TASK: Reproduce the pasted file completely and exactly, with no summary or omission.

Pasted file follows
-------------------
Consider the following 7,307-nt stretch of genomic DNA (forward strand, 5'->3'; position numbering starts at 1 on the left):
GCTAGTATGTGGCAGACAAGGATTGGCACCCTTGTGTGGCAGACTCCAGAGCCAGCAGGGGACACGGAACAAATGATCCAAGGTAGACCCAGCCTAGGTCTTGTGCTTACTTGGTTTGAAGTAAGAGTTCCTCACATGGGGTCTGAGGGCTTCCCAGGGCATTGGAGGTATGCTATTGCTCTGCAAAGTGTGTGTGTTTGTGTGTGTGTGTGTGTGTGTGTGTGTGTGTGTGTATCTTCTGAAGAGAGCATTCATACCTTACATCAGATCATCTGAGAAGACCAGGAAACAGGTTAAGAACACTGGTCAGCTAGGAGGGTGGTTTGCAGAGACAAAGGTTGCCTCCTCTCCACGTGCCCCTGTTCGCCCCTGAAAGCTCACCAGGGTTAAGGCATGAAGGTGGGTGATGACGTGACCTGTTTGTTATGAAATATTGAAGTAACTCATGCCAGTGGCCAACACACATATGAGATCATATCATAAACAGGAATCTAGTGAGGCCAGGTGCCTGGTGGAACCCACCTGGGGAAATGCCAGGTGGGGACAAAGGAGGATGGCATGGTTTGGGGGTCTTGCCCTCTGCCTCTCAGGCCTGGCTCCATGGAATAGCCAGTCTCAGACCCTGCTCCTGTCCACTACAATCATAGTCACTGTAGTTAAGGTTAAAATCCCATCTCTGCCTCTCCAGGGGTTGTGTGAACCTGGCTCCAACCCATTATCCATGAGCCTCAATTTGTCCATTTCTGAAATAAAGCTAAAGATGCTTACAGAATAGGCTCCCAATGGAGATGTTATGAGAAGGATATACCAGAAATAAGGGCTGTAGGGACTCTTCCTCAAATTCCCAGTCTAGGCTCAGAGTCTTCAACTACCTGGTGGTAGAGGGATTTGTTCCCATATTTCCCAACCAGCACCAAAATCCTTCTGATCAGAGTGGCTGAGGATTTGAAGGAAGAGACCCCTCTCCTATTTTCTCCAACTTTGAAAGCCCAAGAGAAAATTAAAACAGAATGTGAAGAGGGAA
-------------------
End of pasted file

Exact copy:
Consider the following 7,307-nt stretch of genomic DNA (forward strand, 5'->3'; position numbering starts at 1 on the left):
GCTAGTATGTGGCAGACAAGGATTGGCACCCTTGTGTGGCAGACTCCAGAGCCAGCAGGGGACACGGAACAAATGATCCAAGGTAGACCCAGCCTAGGTCTTGTGCTTACTTGGTTTGAAGTAAGAGTTCCTCACATGGGGTCTGAGGGCTTCCCAGGGCATTGGAGGTATGCTATTGCTCTGCAAAGTGTGTGTGTTTGTGTGTGTGTGTGTGTGTGTGTGTGTGTGTGTGTATCTTCTGAAGAGAGCATTCATACCTTACATCAGATCATCTGAGAAGACCAGGAAACAGGTTAAGAACACTGGTCAGCTAGGAGGGTGGTTTGCAGAGACAAAGGTTGCCTCCTCTCCACGTGCCCCTGTTCGCCCCTGAAAGCTCACCAGGGTTAAGGCATGAAGGTGGGTGATGACGTGACCTGTTTGTTATGAAATATTGAAGTAACTCATGCCAGTGGCCAACACACATATGAGATCATATCATAAACAGGAATCTAGTGAGGCCAGGTGCCTGGTGGAACCCACCTGGGGAAATGCCAGGTGGGGACAAAGGAGGATGGCATGGTTTGGGGGTCTTGCCCTCTGCCTCTCAGGCCTGGCTCCATGGAATAGCCAGTCTCAGACCCTGCTCCTGTCCACTACAATCATAGTCACTGTAGTTAAGGTTAAAATCCCATCTCTGCCTCTCCAGGGGTTGTGTGAACCTGGCTCCAACCCATTATCCATGAGCCTCAATTTGTCCATTTCTGAAATAAAGCTAAAGATGCTTACAGAATAGGCTCCCAATGGAGATGTTATGAGAAGGATATACCAGAAATAAGGGCTGTAGGGACTCTTCCTCAAATTCCCAGTCTAGGCTCAGAGTCTTCAACTACCTGGTGGTAGAGGGATTTGTTCCCATATTTCCCAACCAGCACCAAAATCCTTCTGATCAGAGTGGCTGAGGATTTGAAGGAAGAGACCCCTCTCCTATTTTCTCCAACTTTGAAAGCCCAAGAGAAAATTAAAACAGAATGTGAAGAGGGAA